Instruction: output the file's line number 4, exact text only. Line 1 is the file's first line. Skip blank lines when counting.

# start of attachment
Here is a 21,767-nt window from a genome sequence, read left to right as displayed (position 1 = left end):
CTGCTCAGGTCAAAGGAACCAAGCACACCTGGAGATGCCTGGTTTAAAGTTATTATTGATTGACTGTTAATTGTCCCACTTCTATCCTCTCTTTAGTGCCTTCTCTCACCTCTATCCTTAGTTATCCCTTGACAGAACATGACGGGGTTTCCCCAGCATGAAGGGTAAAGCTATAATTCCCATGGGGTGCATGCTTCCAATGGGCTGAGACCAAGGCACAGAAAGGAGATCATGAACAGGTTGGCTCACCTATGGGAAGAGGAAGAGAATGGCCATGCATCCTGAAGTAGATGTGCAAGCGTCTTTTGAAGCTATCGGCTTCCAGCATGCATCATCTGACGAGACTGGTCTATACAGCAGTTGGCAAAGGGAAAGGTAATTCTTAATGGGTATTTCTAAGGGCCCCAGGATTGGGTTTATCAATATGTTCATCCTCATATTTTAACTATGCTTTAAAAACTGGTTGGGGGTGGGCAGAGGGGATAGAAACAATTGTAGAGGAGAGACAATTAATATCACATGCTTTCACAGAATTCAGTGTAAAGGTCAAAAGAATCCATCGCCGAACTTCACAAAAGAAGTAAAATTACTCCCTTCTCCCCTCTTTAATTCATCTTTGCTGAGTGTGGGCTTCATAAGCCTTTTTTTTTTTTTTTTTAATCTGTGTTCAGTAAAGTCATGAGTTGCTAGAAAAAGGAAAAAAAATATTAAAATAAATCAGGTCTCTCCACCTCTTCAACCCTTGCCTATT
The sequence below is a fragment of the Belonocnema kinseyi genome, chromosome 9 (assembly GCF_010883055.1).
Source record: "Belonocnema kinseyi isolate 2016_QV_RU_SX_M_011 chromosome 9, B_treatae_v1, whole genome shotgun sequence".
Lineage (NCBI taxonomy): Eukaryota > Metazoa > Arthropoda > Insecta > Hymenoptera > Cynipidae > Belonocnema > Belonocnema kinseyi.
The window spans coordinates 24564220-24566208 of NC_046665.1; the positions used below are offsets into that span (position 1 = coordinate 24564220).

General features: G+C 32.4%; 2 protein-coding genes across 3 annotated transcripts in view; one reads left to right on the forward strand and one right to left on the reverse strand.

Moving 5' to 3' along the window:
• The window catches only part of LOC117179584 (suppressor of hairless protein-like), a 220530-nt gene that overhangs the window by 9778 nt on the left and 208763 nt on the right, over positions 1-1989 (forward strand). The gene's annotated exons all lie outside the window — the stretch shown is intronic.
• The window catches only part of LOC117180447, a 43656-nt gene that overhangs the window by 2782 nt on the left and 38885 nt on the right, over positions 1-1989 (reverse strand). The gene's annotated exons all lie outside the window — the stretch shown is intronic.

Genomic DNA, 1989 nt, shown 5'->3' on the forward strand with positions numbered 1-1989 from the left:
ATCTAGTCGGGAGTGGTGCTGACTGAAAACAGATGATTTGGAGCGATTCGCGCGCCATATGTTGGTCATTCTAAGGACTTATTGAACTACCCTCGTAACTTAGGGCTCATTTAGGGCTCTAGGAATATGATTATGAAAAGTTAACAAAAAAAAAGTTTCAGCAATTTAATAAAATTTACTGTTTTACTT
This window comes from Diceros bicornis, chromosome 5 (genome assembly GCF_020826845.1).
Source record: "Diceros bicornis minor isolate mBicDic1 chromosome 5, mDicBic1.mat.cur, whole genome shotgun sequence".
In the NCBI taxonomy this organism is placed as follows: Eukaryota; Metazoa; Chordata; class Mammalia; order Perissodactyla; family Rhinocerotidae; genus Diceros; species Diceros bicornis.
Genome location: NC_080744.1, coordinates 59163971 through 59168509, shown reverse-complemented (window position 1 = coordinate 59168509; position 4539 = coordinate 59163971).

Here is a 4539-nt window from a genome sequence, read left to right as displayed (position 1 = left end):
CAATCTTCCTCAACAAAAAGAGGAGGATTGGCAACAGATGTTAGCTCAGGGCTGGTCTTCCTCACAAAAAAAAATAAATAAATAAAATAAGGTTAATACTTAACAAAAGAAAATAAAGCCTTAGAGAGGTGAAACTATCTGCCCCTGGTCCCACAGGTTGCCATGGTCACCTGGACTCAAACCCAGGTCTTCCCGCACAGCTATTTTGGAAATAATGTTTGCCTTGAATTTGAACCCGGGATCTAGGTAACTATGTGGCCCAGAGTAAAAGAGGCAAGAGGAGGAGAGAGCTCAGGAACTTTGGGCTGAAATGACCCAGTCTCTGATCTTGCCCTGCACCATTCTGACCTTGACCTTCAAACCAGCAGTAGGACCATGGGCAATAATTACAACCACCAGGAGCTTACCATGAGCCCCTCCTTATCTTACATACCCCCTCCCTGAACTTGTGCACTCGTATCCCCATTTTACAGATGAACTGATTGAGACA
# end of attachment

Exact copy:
Source record: "Belonocnema kinseyi isolate 2016_QV_RU_SX_M_011 chromosome 9, B_treatae_v1, whole genome shotgun sequence".